Here’s the nitty-gritty if you will. To maintain any “garden” in Florida is a huge challenge for several reasons. Mostly we are on sand over limestone to begin with. Second, there are periods of drought as well as flooding. Thirdly, we go from high temperatures to occasional frost. Also, everything keeps growing without a respite, so there is no real “down time” as northern gardeners have to relax in front of a fire and dream of what to do next.
However, we get to be out in the garden most of the year, enjoying the color, the abundant wildlife, and awesome natural phenomena in full moons that have telescopic clarity, clouds that eclipse even Tiepolo’s grandiose baroque theatrical skies, fragrances that go beyond the Paris perfumeries, bird arias that range from peacock shrieks to the deep base note of owls’ questioning “who’s?”
But I have permanent guests in the garden with whom I converse, and are “anchors” in the garden’s structure besides the stone paths and boxwood topiary. They came from somewhere in Europe around 100 years ago, and the limestone embedded with tiny petrified shells keeps eroding every year, just as Venice keeps sinking slowly into the Adriatic. I think the statues might come from the Dolomites northeast of Venice.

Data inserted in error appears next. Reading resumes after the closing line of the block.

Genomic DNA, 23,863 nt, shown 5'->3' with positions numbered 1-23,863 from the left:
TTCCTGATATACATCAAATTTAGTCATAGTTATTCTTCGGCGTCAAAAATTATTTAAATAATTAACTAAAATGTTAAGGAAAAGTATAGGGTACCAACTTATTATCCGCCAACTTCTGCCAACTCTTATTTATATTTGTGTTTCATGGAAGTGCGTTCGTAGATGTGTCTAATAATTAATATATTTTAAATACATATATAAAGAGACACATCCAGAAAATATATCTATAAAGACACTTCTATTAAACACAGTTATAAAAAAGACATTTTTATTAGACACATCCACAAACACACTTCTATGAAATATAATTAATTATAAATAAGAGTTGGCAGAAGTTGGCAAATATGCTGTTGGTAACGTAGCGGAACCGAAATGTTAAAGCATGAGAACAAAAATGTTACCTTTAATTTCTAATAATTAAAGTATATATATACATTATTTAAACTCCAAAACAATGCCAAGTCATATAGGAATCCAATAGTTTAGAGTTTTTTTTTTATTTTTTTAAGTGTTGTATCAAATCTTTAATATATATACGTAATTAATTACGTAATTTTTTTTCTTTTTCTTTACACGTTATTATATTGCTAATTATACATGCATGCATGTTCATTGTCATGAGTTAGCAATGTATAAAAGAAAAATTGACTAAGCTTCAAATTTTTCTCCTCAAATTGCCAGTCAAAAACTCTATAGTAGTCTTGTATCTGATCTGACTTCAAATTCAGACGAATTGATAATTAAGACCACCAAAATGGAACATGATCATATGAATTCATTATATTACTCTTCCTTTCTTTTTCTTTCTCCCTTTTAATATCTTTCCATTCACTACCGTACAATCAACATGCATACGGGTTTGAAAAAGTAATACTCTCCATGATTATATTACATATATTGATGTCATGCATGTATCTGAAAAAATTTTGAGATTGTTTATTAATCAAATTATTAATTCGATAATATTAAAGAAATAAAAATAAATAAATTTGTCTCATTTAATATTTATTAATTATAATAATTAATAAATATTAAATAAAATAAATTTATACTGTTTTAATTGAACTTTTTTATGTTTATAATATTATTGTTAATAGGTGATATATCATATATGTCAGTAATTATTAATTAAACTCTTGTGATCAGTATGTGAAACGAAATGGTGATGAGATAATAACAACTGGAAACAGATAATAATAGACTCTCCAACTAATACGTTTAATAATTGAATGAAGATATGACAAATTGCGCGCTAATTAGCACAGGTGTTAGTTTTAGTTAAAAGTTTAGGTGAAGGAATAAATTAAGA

Left alone, these denizens of the garden would turn black from mildew and moss, so they must be gently cared for several times a year. Thanks to Lavoisier, who discovered chlorine’s mildew eradicating properties, they shift into almost white to yellowed camembert, a soft pale green, and a charcoal tint. The last is picturesque, but the intricate details of shoelaces, dead pheasants, and the lute player’s little dog are difficult to see.
And, like the exquisitely posturing tree limbs, they are enlivened by the sunlight as it rises above the emerald oak canopy and ultimately sets in the cypress swamp beyond the garden wall. Oh, it’s a lot of theatre in a half acre that keeps me active as the “property manager.”
The camera has its own way of seeing all this as I become excited about the ever changing effects of light due to the changing seasonal arc of the sun, the artificial light at night, and the subtleties of moonlight. It is exciting! And then, as I change the color files into black and white, the garden takes on a timeless character that makes me think of European post cards from the early 20th century, with horse drawn carriages, men and women in fashionable hats and “costumes.”
I am getting ready to go out and see what happens in a “plein aire” situation after years of this photographic obsession, because it will be so different from the camera’s images. The weather is cooler for the first time since March, and the mosquito attacks are getting less frequent.
As the lion said in the Wizard of Oz, “I’m afraid.” But what the heck, I’ll go out and tackle it anyway!